– LU RD
    Nov 26, 2014 at 10:02

4 Answers 4

5

It is quite a simple issue. When written like this

type
  TPoints = array of record
    X, Y: Double;
  end;

you are unable to declare variables or parameters that operate on a single element of the array. If you never need to operate on a single item then the above declaration can be reasonable.

Every other aspect of your question is logically the same. Be it arrays of arrays, records containing records, anonymous record and arrays as variable types. The issues and design considerations are just the same.


This question is perhaps a little subjective. In my experience, using an inline or anonymous type as shown above, very often turns out to be a bad choice. Often, at some point of future development, it becomes clear that the anonymous type needs to be named.

So myself, I never use compound types composed from anonymous types. And this way I'm always able to refactor code to use small methods operating on on individual elements. There's never a false constraint pushing me towards large methods operating on the compound type that cannot be decomposed.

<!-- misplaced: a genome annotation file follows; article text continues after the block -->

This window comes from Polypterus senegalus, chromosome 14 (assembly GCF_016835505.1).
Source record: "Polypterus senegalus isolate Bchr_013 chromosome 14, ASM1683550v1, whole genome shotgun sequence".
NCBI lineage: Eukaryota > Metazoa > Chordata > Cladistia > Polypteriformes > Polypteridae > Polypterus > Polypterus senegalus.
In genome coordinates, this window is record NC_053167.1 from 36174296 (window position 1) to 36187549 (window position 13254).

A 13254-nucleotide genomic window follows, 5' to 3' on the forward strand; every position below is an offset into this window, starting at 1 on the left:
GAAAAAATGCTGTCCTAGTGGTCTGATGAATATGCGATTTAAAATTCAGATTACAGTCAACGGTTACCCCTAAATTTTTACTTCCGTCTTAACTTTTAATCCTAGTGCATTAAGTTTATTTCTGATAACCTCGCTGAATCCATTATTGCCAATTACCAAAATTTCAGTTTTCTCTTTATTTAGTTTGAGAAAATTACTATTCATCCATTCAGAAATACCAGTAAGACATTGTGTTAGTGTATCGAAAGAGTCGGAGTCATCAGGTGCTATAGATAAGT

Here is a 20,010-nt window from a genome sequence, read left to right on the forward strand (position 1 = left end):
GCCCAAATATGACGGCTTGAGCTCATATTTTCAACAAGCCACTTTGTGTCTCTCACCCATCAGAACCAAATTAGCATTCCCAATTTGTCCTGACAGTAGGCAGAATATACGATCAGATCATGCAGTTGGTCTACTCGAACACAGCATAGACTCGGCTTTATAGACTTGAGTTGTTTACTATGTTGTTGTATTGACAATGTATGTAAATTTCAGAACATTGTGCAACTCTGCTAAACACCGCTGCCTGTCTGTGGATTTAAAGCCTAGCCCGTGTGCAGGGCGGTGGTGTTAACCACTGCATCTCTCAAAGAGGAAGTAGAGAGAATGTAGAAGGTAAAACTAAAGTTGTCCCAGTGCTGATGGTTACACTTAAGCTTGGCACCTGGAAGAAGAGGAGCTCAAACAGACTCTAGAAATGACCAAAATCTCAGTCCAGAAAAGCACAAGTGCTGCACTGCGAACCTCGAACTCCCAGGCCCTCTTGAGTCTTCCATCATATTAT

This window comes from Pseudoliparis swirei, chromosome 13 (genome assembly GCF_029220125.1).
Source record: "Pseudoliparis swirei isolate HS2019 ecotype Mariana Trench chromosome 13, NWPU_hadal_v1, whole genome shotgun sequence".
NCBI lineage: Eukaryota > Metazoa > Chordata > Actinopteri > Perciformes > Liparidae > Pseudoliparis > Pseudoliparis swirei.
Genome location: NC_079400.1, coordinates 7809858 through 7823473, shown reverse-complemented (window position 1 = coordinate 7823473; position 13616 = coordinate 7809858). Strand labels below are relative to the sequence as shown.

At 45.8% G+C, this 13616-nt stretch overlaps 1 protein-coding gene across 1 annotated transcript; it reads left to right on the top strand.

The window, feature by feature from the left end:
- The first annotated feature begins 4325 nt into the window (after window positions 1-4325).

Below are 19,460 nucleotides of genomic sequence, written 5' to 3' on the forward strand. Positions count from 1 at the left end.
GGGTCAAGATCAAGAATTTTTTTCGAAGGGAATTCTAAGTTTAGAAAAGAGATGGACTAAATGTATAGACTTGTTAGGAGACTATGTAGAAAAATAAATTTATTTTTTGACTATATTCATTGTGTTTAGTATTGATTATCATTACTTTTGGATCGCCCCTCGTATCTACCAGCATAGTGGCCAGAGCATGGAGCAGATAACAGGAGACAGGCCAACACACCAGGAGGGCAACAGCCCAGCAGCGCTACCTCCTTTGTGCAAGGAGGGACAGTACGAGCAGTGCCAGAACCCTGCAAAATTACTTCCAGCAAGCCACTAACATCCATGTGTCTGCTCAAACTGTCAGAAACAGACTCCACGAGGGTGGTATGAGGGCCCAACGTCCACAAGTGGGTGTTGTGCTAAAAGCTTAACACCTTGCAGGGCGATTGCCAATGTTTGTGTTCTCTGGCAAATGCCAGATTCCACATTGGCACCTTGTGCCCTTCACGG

So I'd declare that type above as:

type
  TPoint = record
    X, Y: Double;
  end;
  TPoints = array of TPoint;

Although in modern Delphi it is much better for type compatibility reasons to omit TPoints and use TArray<TPoint> instead.

3
  • Well, it made one thing clear: it may be that defining it as "array" is not important as to where it is declared as such, but it looks like there actually IS a difference between declaration as type or as var; Just to be clear: Your second example provides both TPoint and TPoints as types, or is TPoints a variable...?
    – That Marc
    Nov 26, 2014 at 9:19
  • @JustMarc They are both types. My point is that if you don't name the types that are used to define compound types, you have less flexibility. You can no longer identify the types you used to make your compound types and that limitation, in my experience, regularly bites you. Nov 26, 2014 at 9:27
  • 3
    Sometimes you simply need to refer to the constituent type and so have to change the code to name it. More insidiously, if you don't name the constituents, then you are pushed into writing larger methods than perhaps you feel like. You may wish to apply an extract method refactoring but are unable to because the required type cannot be named. So you simply decide not to extract the method. This is particularly insidious because you are now in a position where arbitrary factors are constraining your desire to write clean well factored code. Nov 26, 2014 at 9:46